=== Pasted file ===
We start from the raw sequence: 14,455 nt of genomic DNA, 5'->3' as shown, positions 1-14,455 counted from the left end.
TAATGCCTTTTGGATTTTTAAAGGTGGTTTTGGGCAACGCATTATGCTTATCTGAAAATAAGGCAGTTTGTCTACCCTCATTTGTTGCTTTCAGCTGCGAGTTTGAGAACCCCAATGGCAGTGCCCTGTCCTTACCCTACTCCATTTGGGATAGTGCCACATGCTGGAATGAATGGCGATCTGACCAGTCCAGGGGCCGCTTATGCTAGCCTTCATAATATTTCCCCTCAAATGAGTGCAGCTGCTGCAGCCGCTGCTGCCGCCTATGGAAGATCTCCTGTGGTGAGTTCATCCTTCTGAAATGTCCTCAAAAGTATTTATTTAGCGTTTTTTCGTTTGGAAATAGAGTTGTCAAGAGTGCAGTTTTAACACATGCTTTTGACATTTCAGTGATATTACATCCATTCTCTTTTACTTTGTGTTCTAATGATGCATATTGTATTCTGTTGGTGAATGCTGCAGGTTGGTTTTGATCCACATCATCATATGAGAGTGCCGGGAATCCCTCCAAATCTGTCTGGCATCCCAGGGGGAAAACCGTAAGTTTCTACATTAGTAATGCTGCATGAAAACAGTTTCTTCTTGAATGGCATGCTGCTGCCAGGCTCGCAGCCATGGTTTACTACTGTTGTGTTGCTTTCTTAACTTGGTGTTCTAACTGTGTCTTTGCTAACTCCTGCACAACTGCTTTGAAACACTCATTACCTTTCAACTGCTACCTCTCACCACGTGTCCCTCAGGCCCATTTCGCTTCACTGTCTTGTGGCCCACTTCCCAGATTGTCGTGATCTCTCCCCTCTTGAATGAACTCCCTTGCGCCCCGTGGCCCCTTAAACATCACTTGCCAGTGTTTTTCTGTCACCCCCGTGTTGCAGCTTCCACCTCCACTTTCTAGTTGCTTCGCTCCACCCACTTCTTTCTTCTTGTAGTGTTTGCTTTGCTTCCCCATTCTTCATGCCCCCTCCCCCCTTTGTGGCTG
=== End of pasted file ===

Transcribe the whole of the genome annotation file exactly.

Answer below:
We start from the raw sequence: 14,455 nt of genomic DNA, 5'->3' as shown, positions 1-14,455 counted from the left end.
TAATGCCTTTTGGATTTTTAAAGGTGGTTTTGGGCAACGCATTATGCTTATCTGAAAATAAGGCAGTTTGTCTACCCTCATTTGTTGCTTTCAGCTGCGAGTTTGAGAACCCCAATGGCAGTGCCCTGTCCTTACCCTACTCCATTTGGGATAGTGCCACATGCTGGAATGAATGGCGATCTGACCAGTCCAGGGGCCGCTTATGCTAGCCTTCATAATATTTCCCCTCAAATGAGTGCAGCTGCTGCAGCCGCTGCTGCCGCCTATGGAAGATCTCCTGTGGTGAGTTCATCCTTCTGAAATGTCCTCAAAAGTATTTATTTAGCGTTTTTTCGTTTGGAAATAGAGTTGTCAAGAGTGCAGTTTTAACACATGCTTTTGACATTTCAGTGATATTACATCCATTCTCTTTTACTTTGTGTTCTAATGATGCATATTGTATTCTGTTGGTGAATGCTGCAGGTTGGTTTTGATCCACATCATCATATGAGAGTGCCGGGAATCCCTCCAAATCTGTCTGGCATCCCAGGGGGAAAACCGTAAGTTTCTACATTAGTAATGCTGCATGAAAACAGTTTCTTCTTGAATGGCATGCTGCTGCCAGGCTCGCAGCCATGGTTTACTACTGTTGTGTTGCTTTCTTAACTTGGTGTTCTAACTGTGTCTTTGCTAACTCCTGCACAACTGCTTTGAAACACTCATTACCTTTCAACTGCTACCTCTCACCACGTGTCCCTCAGGCCCATTTCGCTTCACTGTCTTGTGGCCCACTTCCCAGATTGTCGTGATCTCTCCCCTCTTGAATGAACTCCCTTGCGCCCCGTGGCCCCTTAAACATCACTTGCCAGTGTTTTTCTGTCACCCCCGTGTTGCAGCTTCCACCTCCACTTTCTAGTTGCTTCGCTCCACCCACTTCTTTCTTCTTGTAGTGTTTGCTTTGCTTCCCCATTCTTCATGCCCCCTCCCCCCTTTGTGGCTG